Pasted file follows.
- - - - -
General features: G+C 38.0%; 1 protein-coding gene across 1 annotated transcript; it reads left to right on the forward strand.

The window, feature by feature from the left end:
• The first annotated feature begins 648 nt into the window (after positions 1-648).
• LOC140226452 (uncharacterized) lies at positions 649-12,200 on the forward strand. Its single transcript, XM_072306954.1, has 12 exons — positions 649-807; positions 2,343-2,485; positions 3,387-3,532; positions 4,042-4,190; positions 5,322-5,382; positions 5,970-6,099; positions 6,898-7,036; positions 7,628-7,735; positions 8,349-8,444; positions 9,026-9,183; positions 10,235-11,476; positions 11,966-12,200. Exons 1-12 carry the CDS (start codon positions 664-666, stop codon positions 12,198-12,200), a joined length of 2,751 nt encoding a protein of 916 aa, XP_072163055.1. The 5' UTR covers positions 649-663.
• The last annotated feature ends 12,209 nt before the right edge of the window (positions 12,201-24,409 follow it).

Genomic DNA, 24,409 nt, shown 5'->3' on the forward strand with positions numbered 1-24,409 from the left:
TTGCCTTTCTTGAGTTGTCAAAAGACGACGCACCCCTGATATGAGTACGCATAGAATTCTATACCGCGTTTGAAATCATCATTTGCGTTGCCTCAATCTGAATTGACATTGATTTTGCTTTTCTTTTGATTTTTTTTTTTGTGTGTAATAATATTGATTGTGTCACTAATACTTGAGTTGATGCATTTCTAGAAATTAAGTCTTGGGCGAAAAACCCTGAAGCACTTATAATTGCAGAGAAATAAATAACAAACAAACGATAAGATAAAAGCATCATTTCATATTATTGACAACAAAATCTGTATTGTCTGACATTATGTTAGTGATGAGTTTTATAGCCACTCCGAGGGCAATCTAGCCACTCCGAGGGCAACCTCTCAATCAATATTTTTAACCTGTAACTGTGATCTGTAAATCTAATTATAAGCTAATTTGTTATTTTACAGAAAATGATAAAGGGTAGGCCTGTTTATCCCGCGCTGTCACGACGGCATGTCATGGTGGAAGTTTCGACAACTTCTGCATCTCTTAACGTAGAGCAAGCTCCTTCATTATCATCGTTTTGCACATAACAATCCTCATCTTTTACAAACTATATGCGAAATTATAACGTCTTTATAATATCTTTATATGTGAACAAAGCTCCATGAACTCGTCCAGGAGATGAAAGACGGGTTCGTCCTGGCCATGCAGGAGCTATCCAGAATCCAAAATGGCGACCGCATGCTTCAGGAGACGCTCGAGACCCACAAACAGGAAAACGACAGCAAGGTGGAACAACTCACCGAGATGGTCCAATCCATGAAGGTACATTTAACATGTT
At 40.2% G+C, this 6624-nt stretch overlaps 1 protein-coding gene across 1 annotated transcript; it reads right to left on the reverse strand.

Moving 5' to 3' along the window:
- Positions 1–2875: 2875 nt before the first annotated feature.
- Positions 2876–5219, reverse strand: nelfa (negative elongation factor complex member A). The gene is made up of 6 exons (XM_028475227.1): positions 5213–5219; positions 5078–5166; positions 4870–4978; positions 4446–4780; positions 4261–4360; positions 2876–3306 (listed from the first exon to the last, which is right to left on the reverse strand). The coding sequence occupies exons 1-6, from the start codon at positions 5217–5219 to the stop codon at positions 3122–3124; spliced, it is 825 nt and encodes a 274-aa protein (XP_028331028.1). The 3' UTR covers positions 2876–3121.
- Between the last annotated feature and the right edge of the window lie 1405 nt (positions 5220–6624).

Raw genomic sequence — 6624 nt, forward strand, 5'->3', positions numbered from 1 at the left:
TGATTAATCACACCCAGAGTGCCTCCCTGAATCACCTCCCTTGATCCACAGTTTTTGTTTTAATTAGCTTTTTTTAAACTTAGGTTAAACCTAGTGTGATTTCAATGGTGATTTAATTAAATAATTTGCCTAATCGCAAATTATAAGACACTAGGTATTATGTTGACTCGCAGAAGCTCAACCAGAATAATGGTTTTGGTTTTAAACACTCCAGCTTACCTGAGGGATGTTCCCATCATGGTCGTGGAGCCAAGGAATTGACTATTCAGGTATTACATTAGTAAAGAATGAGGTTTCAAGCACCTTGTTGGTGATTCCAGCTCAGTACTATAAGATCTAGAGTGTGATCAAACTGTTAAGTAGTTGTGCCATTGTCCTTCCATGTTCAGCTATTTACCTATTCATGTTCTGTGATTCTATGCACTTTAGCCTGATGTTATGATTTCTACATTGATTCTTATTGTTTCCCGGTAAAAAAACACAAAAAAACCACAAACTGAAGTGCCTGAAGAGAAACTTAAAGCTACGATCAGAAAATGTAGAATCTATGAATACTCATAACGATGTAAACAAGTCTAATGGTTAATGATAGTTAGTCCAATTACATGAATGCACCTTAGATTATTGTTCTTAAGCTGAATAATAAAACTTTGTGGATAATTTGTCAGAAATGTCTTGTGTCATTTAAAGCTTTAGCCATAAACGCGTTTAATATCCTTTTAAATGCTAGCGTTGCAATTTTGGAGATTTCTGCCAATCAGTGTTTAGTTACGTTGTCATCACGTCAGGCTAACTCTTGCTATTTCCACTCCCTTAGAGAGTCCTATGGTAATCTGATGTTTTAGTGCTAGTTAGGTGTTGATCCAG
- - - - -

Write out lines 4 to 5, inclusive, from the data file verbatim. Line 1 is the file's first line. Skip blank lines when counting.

• LOC140226452 (uncharacterized) lies at positions 649-12,200 on the forward strand. Its single transcript, XM_072306954.1, has 12 exons — positions 649-807; positions 2,343-2,485; positions 3,387-3,532; positions 4,042-4,190; positions 5,322-5,382; positions 5,970-6,099; positions 6,898-7,036; positions 7,628-7,735; positions 8,349-8,444; positions 9,026-9,183; positions 10,235-11,476; positions 11,966-12,200. Exons 1-12 carry the CDS (start codon positions 664-666, stop codon positions 12,198-12,200), a joined length of 2,751 nt encoding a protein of 916 aa, XP_072163055.1. The 5' UTR covers positions 649-663.
• The last annotated feature ends 12,209 nt before the right edge of the window (positions 12,201-24,409 follow it).